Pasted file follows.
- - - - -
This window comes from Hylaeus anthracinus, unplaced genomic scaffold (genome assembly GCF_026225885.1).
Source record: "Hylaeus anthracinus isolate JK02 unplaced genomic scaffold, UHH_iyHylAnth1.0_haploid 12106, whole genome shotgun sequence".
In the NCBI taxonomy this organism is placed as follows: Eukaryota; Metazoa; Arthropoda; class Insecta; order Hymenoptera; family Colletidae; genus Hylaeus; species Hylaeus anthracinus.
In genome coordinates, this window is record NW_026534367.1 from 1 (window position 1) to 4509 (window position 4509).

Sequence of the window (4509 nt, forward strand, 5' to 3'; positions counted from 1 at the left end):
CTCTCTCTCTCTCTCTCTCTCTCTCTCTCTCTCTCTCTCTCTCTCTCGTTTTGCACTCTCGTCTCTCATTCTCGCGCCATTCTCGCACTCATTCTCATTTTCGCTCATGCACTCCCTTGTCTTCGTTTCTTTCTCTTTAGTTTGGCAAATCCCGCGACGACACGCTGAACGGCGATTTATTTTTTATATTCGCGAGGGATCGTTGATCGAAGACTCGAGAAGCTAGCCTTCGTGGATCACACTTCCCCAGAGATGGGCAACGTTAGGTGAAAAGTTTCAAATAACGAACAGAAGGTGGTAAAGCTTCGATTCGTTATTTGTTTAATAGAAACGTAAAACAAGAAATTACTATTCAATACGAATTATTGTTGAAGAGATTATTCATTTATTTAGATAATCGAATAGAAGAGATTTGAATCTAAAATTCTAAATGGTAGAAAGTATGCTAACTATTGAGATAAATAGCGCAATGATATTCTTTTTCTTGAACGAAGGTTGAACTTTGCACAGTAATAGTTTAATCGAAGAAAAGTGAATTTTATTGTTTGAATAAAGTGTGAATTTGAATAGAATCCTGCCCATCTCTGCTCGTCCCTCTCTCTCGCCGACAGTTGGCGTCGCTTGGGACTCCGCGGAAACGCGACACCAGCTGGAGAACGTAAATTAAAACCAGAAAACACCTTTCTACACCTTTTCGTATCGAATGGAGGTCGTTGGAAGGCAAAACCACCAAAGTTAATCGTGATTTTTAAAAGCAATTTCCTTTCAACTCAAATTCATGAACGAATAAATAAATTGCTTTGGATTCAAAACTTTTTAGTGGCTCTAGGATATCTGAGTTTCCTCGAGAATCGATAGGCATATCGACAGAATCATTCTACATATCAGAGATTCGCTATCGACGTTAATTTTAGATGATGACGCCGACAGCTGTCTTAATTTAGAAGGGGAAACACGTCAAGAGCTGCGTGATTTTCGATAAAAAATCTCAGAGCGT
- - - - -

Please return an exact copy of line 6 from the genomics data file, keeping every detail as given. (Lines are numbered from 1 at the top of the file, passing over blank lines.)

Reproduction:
CTCTCTCTCTCTCTCTCTCTCTCTCTCTCTCTCTCTCTCTCTCTCTCGTTTTGCACTCTCGTCTCTCATTCTCGCGCCATTCTCGCACTCATTCTCATTTTCGCTCATGCACTCCCTTGTCTTCGTTTCTTTCTCTTTAGTTTGGCAAATCCCGCGACGACACGCTGAACGGCGATTTATTTTTTATATTCGCGAGGGATCGTTGATCGAAGACTCGAGAAGCTAGCCTTCGTGGATCACACTTCCCCAGAGATGGGCAACGTTAGGTGAAAAGTTTCAAATAACGAACAGAAGGTGGTAAAGCTTCGATTCGTTATTTGTTTAATAGAAACGTAAAACAAGAAATTACTATTCAATACGAATTATTGTTGAAGAGATTATTCATTTATTTAGATAATCGAATAGAAGAGATTTGAATCTAAAATTCTAAATGGTAGAAAGTATGCTAACTATTGAGATAAATAGCGCAATGATATTCTTTTTCTTGAACGAAGGTTGAACTTTGCACAGTAATAGTTTAATCGAAGAAAAGTGAATTTTATTGTTTGAATAAAGTGTGAATTTGAATAGAATCCTGCCCATCTCTGCTCGTCCCTCTCTCTCGCCGACAGTTGGCGTCGCTTGGGACTCCGCGGAAACGCGACACCAGCTGGAGAACGTAAATTAAAACCAGAAAACACCTTTCTACACCTTTTCGTATCGAATGGAGGTCGTTGGAAGGCAAAACCACCAAAGTTAATCGTGATTTTTAAAAGCAATTTCCTTTCAACTCAAATTCATGAACGAATAAATAAATTGCTTTGGATTCAAAACTTTTTAGTGGCTCTAGGATATCTGAGTTTCCTCGAGAATCGATAGGCATATCGACAGAATCATTCTACATATCAGAGATTCGCTATCGACGTTAATTTTAGATGATGACGCCGACAGCTGTCTTAATTTAGAAGGGGAAACACGTCAAGAGCTGCGTGATTTTCGATAAAAAATCTCAGAGCGT